A weeknight pasta that finds freedom in the familiar The Denver Post

By Yotam Ottolenghi, The New York Times

LONDON — “What’s for dinner?”

It’s a question we ask ourselves (or is asked of us) every day. The intonation varies. Some days, it’s energized anticipation: “What’s for dinner?! The world is our oyster: Where shall we go?”

Other days, it’s a bit less of an exclamation, and more a case of standing in front of the fridge and wondering, “What on earth is for dinner?” Chances are, it’s dried pasta. Add pesto and some grated Parmesan, and it’s a job done.

For all the ways we could go with every meal (and for all the cookbooks encouraging us to experiment), it’s very easy to get stuck in a kitchen rut. Everyone’s rut — or routine — looks different. For my part, there are nine or 10 meals in fairly constant rotation at home: New meals are tried, of course, but we as a family largely default to the dishes that can be made with half an eye on something else and that, crucially, get everyone happily and effectively fed.

There’s a tendency to be a bit down on ourselves for this approach to cooking and eating. My thinking, though, is the opposite. I’ve always been a huge believer in the paradoxical freedom that results from imposing structure. Rather than seeing it as a limitation, I think there’s a huge release in having this routine, this template — this “rut” — as a firm starting point.

And so it is with our time-honored classic: the tried-and-tested-and-much-loved pesto pasta. It is precisely because dried pasta is such a kitchen staple we can cook pretty much blindfolded that we should have the confidence to play around.

We know the pasta is going to be robust enough to handle, say, a can of white beans added to the pot. We know that white beans love thyme, so this hardy herb can follow in without anything going wrong. Have a can of anchovies or some cubes of pancetta you want to add? Go for it! As for cheese, so long as it is firm enough to grate, you can experiment with all sorts other than Parmesan without the whole thing falling apart.

So, too, with the pesto we’ve made so many times. The longer we’ve been in the so-called rut, the more confidence we should have to know that so many things can be used in place of the basil. Arugula leaves and parsley, as here, kale or watercress both work well. Almonds or other nuts work in place of the pine nuts. And so on.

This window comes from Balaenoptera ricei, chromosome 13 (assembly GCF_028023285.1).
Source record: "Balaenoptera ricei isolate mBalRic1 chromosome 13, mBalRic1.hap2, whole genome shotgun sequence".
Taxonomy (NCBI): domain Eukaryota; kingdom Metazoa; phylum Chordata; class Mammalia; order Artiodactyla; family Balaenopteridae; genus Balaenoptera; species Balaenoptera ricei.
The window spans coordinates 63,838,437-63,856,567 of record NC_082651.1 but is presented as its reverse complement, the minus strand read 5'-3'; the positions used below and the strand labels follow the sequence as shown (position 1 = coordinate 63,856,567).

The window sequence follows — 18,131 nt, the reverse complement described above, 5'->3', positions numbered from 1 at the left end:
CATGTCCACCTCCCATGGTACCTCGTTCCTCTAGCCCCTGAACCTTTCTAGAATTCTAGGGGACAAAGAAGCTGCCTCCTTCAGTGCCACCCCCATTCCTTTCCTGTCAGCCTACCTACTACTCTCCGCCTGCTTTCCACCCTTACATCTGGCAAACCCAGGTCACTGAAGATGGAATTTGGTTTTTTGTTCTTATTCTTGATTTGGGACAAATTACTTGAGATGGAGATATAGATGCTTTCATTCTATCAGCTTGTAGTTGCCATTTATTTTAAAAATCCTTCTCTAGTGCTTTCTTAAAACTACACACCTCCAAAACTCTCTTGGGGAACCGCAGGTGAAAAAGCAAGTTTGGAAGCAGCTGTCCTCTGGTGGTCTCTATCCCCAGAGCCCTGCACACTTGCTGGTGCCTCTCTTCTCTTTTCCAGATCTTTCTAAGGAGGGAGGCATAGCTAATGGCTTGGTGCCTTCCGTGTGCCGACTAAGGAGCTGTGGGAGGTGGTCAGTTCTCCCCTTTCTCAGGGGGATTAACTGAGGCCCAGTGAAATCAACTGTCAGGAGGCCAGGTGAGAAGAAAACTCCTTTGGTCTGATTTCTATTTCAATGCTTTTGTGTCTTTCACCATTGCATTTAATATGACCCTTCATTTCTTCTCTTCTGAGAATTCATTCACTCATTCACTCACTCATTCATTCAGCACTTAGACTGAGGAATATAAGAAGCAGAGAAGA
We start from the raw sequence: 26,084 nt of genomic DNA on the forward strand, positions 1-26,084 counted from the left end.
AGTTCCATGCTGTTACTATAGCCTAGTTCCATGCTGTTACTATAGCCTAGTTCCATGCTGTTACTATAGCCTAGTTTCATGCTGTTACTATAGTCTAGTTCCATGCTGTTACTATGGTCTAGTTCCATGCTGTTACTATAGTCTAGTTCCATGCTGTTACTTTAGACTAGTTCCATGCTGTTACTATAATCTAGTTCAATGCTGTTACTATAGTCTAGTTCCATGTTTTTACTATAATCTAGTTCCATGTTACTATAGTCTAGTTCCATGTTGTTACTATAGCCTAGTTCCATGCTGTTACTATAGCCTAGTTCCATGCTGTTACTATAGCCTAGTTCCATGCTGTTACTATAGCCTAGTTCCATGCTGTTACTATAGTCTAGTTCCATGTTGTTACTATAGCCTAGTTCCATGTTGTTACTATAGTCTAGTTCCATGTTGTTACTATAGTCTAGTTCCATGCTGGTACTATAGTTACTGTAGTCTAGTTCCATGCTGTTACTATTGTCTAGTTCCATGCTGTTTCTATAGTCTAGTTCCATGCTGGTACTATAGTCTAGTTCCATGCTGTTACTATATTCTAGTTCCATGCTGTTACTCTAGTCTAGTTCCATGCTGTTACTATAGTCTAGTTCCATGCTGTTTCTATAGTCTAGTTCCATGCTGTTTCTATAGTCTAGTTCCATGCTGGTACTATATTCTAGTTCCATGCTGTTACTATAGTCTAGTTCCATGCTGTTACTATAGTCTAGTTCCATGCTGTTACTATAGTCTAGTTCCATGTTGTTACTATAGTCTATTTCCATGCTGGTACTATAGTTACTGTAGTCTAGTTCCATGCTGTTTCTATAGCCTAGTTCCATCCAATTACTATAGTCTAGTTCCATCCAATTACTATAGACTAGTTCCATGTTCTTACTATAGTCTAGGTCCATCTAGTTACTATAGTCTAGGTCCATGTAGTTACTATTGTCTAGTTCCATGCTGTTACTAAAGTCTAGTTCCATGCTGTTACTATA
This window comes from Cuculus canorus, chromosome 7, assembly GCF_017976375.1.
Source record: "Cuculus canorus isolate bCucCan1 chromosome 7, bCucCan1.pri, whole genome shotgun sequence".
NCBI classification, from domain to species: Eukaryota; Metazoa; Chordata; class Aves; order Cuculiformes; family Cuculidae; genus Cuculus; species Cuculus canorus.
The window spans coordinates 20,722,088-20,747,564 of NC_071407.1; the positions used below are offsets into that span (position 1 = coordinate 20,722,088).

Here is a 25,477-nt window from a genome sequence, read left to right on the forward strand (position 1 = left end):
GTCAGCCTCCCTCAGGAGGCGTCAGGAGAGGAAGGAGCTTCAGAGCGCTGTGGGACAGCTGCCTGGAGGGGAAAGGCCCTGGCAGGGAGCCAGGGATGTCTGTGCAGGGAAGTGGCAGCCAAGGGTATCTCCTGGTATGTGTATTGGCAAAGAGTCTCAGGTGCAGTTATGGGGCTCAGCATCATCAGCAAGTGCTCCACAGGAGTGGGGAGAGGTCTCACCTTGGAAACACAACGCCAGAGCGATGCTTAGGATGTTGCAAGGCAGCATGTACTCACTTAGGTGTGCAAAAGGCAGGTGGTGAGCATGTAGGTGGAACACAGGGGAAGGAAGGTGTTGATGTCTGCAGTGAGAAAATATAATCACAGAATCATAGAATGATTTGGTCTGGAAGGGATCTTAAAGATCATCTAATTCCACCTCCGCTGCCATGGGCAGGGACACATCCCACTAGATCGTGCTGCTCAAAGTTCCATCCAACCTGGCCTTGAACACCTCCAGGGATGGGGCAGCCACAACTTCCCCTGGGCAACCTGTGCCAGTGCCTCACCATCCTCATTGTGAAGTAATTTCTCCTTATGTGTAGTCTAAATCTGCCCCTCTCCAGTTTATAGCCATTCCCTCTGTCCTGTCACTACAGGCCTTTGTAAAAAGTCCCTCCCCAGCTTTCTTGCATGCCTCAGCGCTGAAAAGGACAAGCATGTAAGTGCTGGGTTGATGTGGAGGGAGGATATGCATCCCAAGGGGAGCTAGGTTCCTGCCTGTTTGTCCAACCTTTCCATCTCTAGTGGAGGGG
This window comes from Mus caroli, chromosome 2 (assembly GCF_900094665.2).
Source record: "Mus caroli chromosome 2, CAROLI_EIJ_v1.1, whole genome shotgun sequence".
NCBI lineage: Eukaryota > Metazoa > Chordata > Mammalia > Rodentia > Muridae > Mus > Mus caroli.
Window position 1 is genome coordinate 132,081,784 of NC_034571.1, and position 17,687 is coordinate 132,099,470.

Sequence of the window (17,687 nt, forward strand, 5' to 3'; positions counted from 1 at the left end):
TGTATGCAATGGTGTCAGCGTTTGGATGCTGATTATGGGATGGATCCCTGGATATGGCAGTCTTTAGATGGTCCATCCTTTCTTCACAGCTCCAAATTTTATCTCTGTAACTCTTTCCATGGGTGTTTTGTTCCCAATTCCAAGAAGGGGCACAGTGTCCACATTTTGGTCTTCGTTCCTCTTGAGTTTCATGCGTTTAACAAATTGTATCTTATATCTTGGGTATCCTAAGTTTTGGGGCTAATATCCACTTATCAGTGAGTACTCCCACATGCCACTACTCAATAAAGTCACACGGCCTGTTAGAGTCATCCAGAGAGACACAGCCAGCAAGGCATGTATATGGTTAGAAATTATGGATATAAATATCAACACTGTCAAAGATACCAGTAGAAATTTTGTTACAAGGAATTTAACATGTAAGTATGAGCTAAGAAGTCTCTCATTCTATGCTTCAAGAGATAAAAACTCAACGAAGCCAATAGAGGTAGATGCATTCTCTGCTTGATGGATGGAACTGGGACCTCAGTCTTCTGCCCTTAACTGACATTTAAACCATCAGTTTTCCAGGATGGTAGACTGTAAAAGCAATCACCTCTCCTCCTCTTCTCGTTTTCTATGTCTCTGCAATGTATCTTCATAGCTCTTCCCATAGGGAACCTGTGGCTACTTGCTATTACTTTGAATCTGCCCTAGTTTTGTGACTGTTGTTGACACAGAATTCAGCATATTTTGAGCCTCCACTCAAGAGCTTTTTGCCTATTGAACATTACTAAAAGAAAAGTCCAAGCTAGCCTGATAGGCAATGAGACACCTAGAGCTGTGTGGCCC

Instead of seeing the dishes in your repertoire as limitations, see them as freedoms: They’re the ones you can improvise on without judgment, the ones you can play around with without having to try too hard. That, my friends, is what’s for dinner.

Pesto Pasta With White Beans and Halloumi

By: Yotam Ottolenghi

Yield: 4 servings

Total time: 30 minutes


For the Pasta:

  • 1/3 cup/75 milliliters olive oil
  • 6 garlic cloves, peeled and thinly sliced
  • 1 medium green serrano chile, stemmed and halved lengthwise
  • 1 tablespoon fresh thyme leaves, chopped
  • 2 (15.5-ounce/400-gram) cans cannellini beans, drained and rinsed
  • 3 cups (about 9 ounces/250 grams) short, twirled pasta, preferably gemelli or trofie pasta
  • 3 cups/700 milliliters chicken or vegetable stock
  • Kosher salt and black pepper
  • 1/4 cup/60 milliliters lemon juice (from 2 lemons)
  • 1 block halloumi (around 7 ounces/200 grams), very finely grated

For the Arugula (Rocket) Pesto:

  • Heaping 1/3 cup/50 grams pine nuts, well toasted
  • 2 small garlic cloves, roughly chopped
  • 3 lightly packed cups (about 2 ounces/60 grams) arugula (rocket), roughly chopped
  • 1/2 cup/20 grams roughly chopped parsley (leaves and tender stems only)
  • 1/3 cup/90 milliliters olive oil, plus more as needed
  • Kosher salt and black pepper


1. Prepare the pasta: Add the oil to a large, lidded saute pan, and then place it over medium-high heat. Once hot, add the garlic and chile, and cook for 2 minutes, stirring often, until the garlic is nicely golden. Stir in the thyme, beans, pasta, stock, 2 teaspoons salt and plenty of pepper, and bring to a simmer. Turn the heat to medium, cover, and cook for 12 minutes. Remove from the heat and let sit, with the lid off, for about 5 to 10 minutes. This will help it absorb more of the liquid.

2. As the pasta cooks, make the pesto: To a food processor, add the nuts, garlic, arugula (rocket), parsley, half the oil, 1/2 teaspoon salt and a good grind of pepper. Pulse a few times, scraping down the sides and pulsing again until you have a coarse paste. Transfer to a small bowl and stir in the remaining olive oil, adding a touch extra if needed to loosen the pesto.

3. When ready to serve, stir the lemon juice and half the pesto into the pasta (discard the chile, if you wish) and transfer to a large serving bowl or platter with a lip. Sprinkle over about half the halloumi, and serve with the extra halloumi and pesto to eat alongside.

And to Drink …

The peppery, bitter flavor of the arugula, the richness of the beans and the saltiness of the halloumi call for an incisive white wine that can stand up to the assertive flavors and refresh. An assyrtiko from Santorini would be a great choice. So would a restrained sauvignon blanc, whether from the Loire Valley, South Africa, New Zealand or anywhere else. Italy is full of good options — Gavi from the Piedmont region and Etna Bianco are two. You could try a vermentino from Corsica, my favorite source for these wines, and where the grape is rendered vermentinu. A crisp albariño would be nice. Several producers on the West Coast are doing great things with picpoul, an obscure Rhône grape. It has great acidity and would go beautifully with this dish, if you can find one. — Eric Asimov

This article originally appeared in The New York Times.

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